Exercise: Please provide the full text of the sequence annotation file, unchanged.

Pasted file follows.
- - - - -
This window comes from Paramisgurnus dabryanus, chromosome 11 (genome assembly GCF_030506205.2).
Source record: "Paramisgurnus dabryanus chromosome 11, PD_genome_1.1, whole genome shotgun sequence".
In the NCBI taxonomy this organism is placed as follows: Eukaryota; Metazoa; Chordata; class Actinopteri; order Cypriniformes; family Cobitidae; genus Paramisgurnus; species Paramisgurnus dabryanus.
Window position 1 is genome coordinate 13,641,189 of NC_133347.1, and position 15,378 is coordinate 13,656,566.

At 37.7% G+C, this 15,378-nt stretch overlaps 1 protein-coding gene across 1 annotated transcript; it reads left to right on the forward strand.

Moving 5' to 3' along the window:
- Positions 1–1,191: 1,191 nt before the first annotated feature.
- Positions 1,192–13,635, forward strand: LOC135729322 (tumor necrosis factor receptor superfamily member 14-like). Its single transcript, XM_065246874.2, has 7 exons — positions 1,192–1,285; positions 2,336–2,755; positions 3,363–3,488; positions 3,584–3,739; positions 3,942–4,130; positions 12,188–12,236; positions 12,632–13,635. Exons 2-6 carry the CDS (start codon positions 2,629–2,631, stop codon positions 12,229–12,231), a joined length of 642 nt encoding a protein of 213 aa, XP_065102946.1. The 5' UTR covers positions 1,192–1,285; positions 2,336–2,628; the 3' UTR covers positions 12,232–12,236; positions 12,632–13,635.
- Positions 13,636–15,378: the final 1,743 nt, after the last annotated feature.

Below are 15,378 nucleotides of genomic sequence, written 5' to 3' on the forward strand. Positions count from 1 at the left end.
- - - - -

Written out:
This window comes from Paramisgurnus dabryanus, chromosome 11 (genome assembly GCF_030506205.2).
Source record: "Paramisgurnus dabryanus chromosome 11, PD_genome_1.1, whole genome shotgun sequence".
In the NCBI taxonomy this organism is placed as follows: Eukaryota; Metazoa; Chordata; class Actinopteri; order Cypriniformes; family Cobitidae; genus Paramisgurnus; species Paramisgurnus dabryanus.
Window position 1 is genome coordinate 13,641,189 of NC_133347.1, and position 15,378 is coordinate 13,656,566.

At 37.7% G+C, this 15,378-nt stretch overlaps 1 protein-coding gene across 1 annotated transcript; it reads left to right on the forward strand.

Moving 5' to 3' along the window:
- Positions 1–1,191: 1,191 nt before the first annotated feature.
- Positions 1,192–13,635, forward strand: LOC135729322 (tumor necrosis factor receptor superfamily member 14-like). Its single transcript, XM_065246874.2, has 7 exons — positions 1,192–1,285; positions 2,336–2,755; positions 3,363–3,488; positions 3,584–3,739; positions 3,942–4,130; positions 12,188–12,236; positions 12,632–13,635. Exons 2-6 carry the CDS (start codon positions 2,629–2,631, stop codon positions 12,229–12,231), a joined length of 642 nt encoding a protein of 213 aa, XP_065102946.1. The 5' UTR covers positions 1,192–1,285; positions 2,336–2,628; the 3' UTR covers positions 12,232–12,236; positions 12,632–13,635.
- Positions 13,636–15,378: the final 1,743 nt, after the last annotated feature.

Below are 15,378 nucleotides of genomic sequence, written 5' to 3' on the forward strand. Positions count from 1 at the left end.